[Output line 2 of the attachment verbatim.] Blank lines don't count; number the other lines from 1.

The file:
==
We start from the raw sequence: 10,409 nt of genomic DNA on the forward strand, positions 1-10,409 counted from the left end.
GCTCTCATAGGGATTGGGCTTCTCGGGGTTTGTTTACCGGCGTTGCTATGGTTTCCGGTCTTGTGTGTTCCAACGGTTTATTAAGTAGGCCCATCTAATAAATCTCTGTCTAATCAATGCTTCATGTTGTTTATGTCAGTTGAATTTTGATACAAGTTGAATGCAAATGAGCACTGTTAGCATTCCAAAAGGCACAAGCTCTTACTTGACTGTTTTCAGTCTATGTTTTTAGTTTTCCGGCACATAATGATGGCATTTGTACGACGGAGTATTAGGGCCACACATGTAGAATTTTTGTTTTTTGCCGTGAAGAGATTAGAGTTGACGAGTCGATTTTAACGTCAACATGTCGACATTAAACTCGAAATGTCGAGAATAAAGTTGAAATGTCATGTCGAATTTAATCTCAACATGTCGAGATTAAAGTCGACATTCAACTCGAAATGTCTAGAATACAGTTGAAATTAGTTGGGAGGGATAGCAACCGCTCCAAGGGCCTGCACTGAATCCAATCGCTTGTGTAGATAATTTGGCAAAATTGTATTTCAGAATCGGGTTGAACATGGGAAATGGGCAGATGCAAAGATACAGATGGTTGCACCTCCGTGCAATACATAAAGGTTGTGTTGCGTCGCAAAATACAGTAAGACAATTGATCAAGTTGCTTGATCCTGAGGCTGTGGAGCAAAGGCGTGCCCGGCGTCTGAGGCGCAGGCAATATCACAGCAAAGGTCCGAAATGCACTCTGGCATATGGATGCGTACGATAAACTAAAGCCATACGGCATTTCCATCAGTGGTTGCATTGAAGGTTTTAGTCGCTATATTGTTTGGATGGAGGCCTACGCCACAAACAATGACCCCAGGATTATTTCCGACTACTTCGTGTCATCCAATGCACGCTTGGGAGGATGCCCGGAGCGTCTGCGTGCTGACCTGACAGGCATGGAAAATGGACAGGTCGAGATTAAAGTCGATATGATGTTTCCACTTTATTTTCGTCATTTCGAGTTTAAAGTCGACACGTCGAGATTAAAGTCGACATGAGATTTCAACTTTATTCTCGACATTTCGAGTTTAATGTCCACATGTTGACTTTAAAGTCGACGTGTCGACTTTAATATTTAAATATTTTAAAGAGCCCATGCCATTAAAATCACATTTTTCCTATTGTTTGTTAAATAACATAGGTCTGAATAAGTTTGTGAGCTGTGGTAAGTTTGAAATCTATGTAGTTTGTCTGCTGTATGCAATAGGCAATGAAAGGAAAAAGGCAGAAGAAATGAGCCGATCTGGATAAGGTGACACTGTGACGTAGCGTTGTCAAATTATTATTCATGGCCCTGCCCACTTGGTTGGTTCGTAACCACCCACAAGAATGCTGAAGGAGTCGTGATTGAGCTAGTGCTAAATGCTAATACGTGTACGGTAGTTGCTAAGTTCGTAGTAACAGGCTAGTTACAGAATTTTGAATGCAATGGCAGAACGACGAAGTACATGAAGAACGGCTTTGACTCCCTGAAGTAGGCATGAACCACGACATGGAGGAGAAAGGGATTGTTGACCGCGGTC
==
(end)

GCTCTCATAGGGATTGGGCTTCTCGGGGTTTGTTTACCGGCGTTGCTATGGTTTCCGGTCTTGTGTGTTCCAACGGTTTATTAAGTAGGCCCATCTAATAAATCTCTGTCTAATCAATGCTTCATGTTGTTTATGTCAGTTGAATTTTGATACAAGTTGAATGCAAATGAGCACTGTTAGCATTCCAAAAGGCACAAGCTCTTACTTGACTGTTTTCAGTCTATGTTTTTAGTTTTCCGGCACATAATGATGGCATTTGTACGACGGAGTATTAGGGCCACACATGTAGAATTTTTGTTTTTTGCCGTGAAGAGATTAGAGTTGACGAGTCGATTTTAACGTCAACATGTCGACATTAAACTCGAAATGTCGAGAATAAAGTTGAAATGTCATGTCGAATTTAATCTCAACATGTCGAGATTAAAGTCGACATTCAACTCGAAATGTCTAGAATACAGTTGAAATTAGTTGGGAGGGATAGCAACCGCTCCAAGGGCCTGCACTGAATCCAATCGCTTGTGTAGATAATTTGGCAAAATTGTATTTCAGAATCGGGTTGAACATGGGAAATGGGCAGATGCAAAGATACAGATGGTTGCACCTCCGTGCAATACATAAAGGTTGTGTTGCGTCGCAAAATACAGTAAGACAATTGATCAAGTTGCTTGATCCTGAGGCTGTGGAGCAAAGGCGTGCCCGGCGTCTGAGGCGCAGGCAATATCACAGCAAAGGTCCGAAATGCACTCTGGCATATGGATGCGTACGATAAACTAAAGCCATACGGCATTTCCATCAGTGGTTGCATTGAAGGTTTTAGTCGCTATATTGTTTGGATGGAGGCCTACGCCACAAACAATGACCCCAGGATTATTTCCGACTACTTCGTGTCATCCAATGCACGCTTGGGAGGATGCCCGGAGCGTCTGCGTGCTGACCTGACAGGCATGGAAAATGGACAGGTCGAGATTAAAGTCGATATGATGTTTCCACTTTATTTTCGTCATTTCGAGTTTAAAGTCGACACGTCGAGATTAAAGTCGACATGAGATTTCAACTTTATTCTCGACATTTCGAGTTTAATGTCCACATGTTGACTTTAAAGTCGACGTGTCGACTTTAATATTTAAATATTTTAAAGAGCCCATGCCATTAAAATCACATTTTTCCTATTGTTTGTTAAATAACATAGGTCTGAATAAGTTTGTGAGCTGTGGTAAGTTTGAAATCTATGTAGTTTGTCTGCTGTATGCAATAGGCAATGAAAGGAAAAAGGCAGAAGAAATGAGCCGATCTGGATAAGGTGACACTGTGACGTAGCGTTGTCAAATTATTATTCATGGCCCTGCCCACTTGGTTGGTTCGTAACCACCCACAAGAATGCTGAAGGAGTCGTGATTGAGCTAGTGCTAAATGCTAATACGTGTACGGTAGTTGCTAAGTTCGTAGTAACAGGCTAGTTACAGAATTTTGAATGCAATGGCAGAACGACGAAGTACATGAAGAACGGCTTTGACTCCCTGAAGTAGGCATGAACCACGACATGGAGGAGAAAGGGATTGTTGACCGCGGTC